Italy is one of my favorite countries. It has all the right ingredients for everything I love about travel. The culture. The history. The food. The shopping. The beauty. The scenery. The romance. But above all, Italians have an appreciation for life that I envy and want more of. This is why a meal in Italy takes at minimum 3 hours if you are doing it right. You cannot truly appreciate a meal with loved ones in 45 minutes, and if you are eating in Italy, it would be crazy of you to try.
For many visitors to Italy, Rome will certainly be part of the plan. When you have a multi-destination itinerary, people always wonder how much time should be allotted in each place, and whether or not they deserve a stay or can be done in a day trip. What I will say about Rome is… It wasn’t built in a day, so don’t expect to see it in one. If possible, I would suggest at least 3 full days in the city to ensure you get some quality time to see and do a variety of things and not feel too rushed. In a 3 day itinerary I have put together for clients in the past, we dedicated one full day to exploring the historic center, but you could easily stretch this out to a week if this is where your interests lie and ancient monuments are something you are passionate about.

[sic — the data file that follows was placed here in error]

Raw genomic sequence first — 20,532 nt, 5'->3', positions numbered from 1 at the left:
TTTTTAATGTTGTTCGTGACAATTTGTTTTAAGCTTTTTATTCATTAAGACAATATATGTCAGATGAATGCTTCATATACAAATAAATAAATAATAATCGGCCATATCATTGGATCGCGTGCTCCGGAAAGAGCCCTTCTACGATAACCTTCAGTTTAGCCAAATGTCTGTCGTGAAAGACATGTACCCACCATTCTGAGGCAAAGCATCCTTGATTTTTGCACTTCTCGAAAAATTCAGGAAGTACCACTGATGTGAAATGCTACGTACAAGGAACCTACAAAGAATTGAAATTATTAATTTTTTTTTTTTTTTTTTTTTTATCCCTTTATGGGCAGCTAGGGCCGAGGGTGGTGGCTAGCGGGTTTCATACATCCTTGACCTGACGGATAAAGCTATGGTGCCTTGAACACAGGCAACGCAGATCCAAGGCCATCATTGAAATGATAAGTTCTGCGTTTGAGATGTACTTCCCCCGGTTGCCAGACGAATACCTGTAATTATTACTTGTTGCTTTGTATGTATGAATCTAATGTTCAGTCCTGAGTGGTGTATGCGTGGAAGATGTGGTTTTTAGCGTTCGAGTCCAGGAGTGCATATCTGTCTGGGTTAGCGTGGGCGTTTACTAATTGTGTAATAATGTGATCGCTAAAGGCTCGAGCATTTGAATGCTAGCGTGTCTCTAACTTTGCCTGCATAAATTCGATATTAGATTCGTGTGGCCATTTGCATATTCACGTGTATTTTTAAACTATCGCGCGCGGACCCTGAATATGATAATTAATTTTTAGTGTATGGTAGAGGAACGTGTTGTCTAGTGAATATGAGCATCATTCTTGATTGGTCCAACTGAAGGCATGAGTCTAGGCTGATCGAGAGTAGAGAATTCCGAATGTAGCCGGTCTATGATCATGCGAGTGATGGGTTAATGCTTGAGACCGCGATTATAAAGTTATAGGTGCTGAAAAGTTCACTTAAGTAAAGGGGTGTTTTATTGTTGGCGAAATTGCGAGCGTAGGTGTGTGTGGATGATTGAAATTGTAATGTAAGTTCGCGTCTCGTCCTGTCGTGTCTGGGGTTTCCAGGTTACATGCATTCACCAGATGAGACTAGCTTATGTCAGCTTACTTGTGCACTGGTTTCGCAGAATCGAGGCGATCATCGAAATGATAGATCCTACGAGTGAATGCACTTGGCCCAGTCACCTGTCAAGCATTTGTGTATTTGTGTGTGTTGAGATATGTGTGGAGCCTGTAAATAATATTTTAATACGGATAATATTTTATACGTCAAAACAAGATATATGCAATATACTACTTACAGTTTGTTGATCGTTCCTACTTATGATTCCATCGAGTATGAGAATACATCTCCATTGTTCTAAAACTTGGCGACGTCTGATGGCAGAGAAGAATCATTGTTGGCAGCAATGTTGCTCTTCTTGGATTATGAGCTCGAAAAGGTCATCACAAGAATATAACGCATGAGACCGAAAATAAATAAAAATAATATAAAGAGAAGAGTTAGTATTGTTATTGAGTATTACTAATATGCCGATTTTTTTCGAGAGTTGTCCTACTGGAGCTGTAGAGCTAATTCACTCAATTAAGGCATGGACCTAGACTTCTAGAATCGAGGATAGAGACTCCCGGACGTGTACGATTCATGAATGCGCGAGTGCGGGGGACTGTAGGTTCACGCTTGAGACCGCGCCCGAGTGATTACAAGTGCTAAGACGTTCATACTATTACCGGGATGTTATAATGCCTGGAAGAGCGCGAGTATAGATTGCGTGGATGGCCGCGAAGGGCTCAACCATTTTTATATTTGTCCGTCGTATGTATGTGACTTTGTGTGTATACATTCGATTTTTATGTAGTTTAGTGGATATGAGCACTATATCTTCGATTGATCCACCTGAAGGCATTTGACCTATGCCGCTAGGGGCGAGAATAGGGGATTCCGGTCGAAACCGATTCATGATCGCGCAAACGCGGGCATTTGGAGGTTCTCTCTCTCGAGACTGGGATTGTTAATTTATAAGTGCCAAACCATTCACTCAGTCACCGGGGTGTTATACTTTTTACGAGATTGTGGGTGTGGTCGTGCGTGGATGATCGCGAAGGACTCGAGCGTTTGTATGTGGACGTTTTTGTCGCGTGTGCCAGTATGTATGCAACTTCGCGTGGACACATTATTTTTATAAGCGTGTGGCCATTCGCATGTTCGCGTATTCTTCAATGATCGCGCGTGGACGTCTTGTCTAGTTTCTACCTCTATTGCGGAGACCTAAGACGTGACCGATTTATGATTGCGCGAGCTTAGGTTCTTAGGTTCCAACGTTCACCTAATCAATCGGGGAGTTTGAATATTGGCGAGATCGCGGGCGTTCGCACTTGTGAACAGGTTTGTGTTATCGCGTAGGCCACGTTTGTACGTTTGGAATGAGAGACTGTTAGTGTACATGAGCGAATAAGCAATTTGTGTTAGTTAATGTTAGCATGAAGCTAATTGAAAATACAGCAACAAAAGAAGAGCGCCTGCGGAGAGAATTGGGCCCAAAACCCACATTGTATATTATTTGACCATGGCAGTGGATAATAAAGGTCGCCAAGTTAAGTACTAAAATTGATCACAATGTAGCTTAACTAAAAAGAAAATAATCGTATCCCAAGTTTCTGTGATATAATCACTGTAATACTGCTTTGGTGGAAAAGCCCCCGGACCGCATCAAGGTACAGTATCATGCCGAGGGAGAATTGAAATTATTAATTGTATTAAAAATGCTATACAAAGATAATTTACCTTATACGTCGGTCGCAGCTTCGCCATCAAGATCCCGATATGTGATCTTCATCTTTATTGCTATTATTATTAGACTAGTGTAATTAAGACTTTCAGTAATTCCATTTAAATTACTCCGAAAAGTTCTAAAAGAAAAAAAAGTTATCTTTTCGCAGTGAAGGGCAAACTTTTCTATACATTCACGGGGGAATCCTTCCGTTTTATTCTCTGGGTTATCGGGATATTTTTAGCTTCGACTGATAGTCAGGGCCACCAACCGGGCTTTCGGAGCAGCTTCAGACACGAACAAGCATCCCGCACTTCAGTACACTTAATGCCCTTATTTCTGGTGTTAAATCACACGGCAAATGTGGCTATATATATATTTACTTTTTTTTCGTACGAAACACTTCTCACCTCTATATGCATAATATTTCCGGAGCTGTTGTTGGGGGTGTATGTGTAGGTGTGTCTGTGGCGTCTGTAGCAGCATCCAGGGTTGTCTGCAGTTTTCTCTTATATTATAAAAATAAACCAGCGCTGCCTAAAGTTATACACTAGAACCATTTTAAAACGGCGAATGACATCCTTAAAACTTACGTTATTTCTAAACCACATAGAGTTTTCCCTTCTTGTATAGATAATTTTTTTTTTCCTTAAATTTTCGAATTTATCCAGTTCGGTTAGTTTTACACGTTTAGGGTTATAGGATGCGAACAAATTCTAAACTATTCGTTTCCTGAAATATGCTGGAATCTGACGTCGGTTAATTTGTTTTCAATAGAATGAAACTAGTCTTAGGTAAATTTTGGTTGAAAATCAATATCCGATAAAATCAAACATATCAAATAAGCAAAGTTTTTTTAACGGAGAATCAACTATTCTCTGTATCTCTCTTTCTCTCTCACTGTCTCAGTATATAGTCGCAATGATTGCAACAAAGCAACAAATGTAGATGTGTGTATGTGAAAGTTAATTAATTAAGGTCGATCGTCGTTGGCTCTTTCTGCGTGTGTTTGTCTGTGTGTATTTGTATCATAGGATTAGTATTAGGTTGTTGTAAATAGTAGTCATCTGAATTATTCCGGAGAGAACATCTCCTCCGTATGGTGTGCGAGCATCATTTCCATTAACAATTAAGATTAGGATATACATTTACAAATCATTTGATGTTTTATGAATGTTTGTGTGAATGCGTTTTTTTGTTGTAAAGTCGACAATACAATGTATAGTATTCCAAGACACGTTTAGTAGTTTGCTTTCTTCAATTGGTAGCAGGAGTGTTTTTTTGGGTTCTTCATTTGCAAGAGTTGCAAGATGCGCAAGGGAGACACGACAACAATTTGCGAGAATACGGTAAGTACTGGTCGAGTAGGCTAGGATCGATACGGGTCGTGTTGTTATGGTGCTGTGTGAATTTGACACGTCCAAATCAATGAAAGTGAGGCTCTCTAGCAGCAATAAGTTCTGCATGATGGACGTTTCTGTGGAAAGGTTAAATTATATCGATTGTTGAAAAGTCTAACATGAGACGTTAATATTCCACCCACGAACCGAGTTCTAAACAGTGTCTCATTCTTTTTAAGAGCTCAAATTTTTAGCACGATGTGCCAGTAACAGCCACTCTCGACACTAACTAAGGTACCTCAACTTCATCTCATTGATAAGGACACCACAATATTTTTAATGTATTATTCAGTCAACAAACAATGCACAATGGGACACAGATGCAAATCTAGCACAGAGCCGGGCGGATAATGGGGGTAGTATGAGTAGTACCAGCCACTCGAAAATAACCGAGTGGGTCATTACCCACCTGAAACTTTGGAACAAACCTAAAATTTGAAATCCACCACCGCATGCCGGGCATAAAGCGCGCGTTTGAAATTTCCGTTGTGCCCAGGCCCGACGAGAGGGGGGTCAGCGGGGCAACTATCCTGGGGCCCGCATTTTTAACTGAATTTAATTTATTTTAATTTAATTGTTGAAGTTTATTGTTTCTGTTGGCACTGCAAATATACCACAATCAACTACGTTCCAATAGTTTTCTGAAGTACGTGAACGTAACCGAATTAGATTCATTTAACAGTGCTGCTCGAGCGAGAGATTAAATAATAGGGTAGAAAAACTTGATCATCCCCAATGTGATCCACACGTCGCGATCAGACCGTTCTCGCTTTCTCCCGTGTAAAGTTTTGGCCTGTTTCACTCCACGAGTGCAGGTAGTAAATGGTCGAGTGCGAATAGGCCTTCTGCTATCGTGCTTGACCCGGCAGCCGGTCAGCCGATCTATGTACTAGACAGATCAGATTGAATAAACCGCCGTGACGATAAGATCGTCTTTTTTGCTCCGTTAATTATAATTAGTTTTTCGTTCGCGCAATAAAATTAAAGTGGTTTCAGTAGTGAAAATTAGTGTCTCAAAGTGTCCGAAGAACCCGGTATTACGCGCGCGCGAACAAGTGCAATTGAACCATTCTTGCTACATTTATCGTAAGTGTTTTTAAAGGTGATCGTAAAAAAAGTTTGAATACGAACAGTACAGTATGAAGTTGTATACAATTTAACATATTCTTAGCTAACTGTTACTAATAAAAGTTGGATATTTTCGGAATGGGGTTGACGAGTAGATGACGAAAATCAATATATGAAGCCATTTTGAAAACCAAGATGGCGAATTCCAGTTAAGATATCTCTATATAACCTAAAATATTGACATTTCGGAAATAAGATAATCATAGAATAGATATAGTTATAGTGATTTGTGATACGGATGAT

There is something for everyone in what is known as the eternal city, and any list you come across should simply be thought of as a guideline, and further tailored to fit your individual tastes. I’m the type of person that runs through a famous museum so I can cross it off my list (and checkin on Facebook) and then would be blissfully happy sitting at an outdoor cafe and people watching the rest of the afternoon. So, more than anything I always encourage people to pay special attention to what kind of experience they are looking to have no matter what the destination or what any fancy guidebook tells you.
So, what would my own 3 days in Rome look like? Let’s start with Day 1, where for me it makes sense to start with the history. View this as a bit of insight into how I work and create itineraries, and use it to inspire your own wanderlust.